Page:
When they get to their destination, they will again be craned off the barges and, if they are going to go further will need to be craned onto road or rail vehicles.

Comparing that to the simplicity of craning a container onto a lorry at Liverpool, which could be in Manchester less than an hour later, it is quite clear that the Ship Canal option, though valuable, is not the be all and end all of everything.

In the case of rail, which has benefited at Liverpool by the reopening of the Olive Mount chord, it is difficult to see how the Ship Canal would make much difference. The rail transport of containers is most competitive over long distances (in excess of 100 miles) so there would not be much of a market to Manchester. However a container train heading for the West Midlands could be loaded at Liverpool and be in Birmingham before a Ship Canal barge would be at Warrington with some hours sailing ahead before it reached Port Salford.

So, yes, I do believe that there is an opportunity here to use the environmentally friendly Ship Canal for a certain part of the traffic from Liverpool but that is in addition to extremely competitive other means of transport. Nobody is going to force container owners to use barges and the Ship Canal.

What is most important though is to recognise that the more competitive transport arteries there are from Liverpool, the greater the business through the port will be. Manchester is part of Liverpool's hinterland and the easier that it is served the better. But it is quite clear that the city region with the best access to the port will be Liverpool.
Much of this is straw man stuff, Martin and not in actual response to my posts. And they were clear enough I think and so I refer you back to them.

You analysis of the mechanics and economics of getting cargo up the canal is interesting though. Thanks for that.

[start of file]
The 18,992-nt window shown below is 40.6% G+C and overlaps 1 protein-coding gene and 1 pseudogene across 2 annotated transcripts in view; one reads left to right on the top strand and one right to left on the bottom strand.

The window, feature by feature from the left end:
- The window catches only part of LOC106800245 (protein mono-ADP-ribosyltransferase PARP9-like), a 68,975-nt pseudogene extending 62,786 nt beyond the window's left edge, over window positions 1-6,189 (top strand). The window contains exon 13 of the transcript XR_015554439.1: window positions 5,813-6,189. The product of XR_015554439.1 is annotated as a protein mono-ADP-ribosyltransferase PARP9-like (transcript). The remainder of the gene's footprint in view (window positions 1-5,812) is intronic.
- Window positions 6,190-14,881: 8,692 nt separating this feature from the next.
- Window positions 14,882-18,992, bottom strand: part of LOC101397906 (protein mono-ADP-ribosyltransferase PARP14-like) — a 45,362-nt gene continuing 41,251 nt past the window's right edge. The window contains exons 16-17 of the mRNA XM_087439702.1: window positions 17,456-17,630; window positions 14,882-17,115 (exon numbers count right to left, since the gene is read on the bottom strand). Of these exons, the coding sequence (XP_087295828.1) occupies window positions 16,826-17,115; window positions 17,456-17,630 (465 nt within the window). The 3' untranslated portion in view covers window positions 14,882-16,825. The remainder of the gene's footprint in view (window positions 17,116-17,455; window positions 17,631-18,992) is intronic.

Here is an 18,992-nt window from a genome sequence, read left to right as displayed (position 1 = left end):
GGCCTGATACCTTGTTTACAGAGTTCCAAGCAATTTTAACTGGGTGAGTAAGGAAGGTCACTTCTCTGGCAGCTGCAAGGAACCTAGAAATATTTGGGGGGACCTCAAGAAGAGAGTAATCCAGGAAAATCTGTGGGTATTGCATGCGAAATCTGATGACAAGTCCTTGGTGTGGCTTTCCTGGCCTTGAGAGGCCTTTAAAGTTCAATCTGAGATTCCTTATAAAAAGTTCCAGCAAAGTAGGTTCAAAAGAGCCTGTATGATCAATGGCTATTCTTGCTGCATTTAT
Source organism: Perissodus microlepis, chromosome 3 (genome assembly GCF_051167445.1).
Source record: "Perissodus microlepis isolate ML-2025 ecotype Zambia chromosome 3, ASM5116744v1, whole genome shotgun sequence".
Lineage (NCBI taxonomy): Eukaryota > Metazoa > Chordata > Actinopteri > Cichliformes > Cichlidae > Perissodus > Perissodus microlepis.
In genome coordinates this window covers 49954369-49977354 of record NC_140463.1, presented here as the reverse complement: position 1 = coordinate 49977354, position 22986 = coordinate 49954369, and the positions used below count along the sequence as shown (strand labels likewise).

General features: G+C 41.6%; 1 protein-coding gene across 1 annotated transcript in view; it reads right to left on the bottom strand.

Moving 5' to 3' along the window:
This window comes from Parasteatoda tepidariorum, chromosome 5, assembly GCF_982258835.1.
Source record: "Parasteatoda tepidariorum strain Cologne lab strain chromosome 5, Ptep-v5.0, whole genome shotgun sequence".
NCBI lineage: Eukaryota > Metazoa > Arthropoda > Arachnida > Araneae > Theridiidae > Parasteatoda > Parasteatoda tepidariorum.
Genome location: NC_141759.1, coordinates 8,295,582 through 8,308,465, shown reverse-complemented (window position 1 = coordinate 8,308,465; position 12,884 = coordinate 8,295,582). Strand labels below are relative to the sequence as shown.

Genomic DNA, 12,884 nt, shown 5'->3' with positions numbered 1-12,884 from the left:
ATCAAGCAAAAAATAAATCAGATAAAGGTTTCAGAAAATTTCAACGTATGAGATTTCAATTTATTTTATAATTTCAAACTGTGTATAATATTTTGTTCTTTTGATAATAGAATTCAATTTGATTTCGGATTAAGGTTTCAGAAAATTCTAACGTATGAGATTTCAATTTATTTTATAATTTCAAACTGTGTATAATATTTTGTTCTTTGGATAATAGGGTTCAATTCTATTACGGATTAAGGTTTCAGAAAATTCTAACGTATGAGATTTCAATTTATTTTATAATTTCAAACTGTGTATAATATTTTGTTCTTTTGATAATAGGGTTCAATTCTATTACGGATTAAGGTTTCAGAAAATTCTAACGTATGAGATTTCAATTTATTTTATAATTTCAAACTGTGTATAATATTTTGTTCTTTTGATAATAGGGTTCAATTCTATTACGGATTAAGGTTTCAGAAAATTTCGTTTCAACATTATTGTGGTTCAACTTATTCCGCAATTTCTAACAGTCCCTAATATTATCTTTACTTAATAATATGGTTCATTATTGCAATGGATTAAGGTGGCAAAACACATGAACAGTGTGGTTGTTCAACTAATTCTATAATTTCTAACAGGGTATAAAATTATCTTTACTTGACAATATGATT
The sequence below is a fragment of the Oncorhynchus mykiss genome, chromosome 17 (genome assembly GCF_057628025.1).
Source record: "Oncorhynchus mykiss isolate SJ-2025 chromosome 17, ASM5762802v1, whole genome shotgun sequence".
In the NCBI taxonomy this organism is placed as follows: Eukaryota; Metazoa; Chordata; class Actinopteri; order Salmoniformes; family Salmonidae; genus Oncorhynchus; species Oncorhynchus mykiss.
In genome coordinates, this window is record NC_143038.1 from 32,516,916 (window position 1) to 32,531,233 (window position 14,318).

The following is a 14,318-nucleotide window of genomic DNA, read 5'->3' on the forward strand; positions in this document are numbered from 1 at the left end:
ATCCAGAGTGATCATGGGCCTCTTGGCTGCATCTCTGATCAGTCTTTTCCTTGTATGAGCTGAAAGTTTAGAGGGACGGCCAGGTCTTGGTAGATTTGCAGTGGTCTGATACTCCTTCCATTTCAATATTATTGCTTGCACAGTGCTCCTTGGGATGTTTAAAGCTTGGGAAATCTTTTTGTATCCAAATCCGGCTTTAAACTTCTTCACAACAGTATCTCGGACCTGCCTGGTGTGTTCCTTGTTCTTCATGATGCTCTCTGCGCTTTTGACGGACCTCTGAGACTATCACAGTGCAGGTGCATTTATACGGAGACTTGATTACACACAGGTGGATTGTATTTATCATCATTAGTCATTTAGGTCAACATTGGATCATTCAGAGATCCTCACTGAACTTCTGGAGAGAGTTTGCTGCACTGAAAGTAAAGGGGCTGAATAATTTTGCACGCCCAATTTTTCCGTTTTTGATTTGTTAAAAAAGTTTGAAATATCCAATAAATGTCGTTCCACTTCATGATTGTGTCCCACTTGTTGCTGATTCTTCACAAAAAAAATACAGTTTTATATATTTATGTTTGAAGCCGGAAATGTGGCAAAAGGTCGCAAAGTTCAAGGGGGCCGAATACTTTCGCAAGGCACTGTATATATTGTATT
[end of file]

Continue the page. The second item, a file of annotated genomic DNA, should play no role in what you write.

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Old November 21st, 2012, 08:48 PM   #164
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Quote:
Originally Posted by Awayo View Post
Much of this is straw man stuff, Martin and not in actual response to my posts. And they were clear enough I think and so I refer you back to them.

You analysis of the mechanics and economics of getting cargo up the canal is interesting though. Thanks for that.
Awayo, It is enough for me to be responding to the points that you have made rather then inventing fictional ones that I have to respond to as well!

To expand on what I was saying yesterday. A few years ago, the Olive Mount chord was re-opened and that allowed trains to travel directly to Manchester much more quickly than via the Ship Canal but there was no fuss about that.

What actually stops a private firm from developing a logistics centre at any place that it wants to? A private siding by the Liverpool and Manchester Railway could serve a major centre with direct links to the M6.

I remember years ago Tony Sebo talking about the significance of the Albert Dock warehouses in the development of the port. These great warehouses - and others built subsequently - represented a change in how goods were handled.

As I understood it, up to that time, goods were unloaded from ships direct to carts or dockside transit sheds from whence they were taken into town, stored in small warehouses, and distributed by local wholesalers.

The advent of the great warehouses allowed the bulk storage of goods at the quayside from whence they would be taken in bulk via railway to Manchester, Wigan, Birmingham or wherever needed them, bypassing the port's industry.

So maybe this way of operating has been around far longer than Peel.
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Old November 25th, 2012, 01:55 PM   #165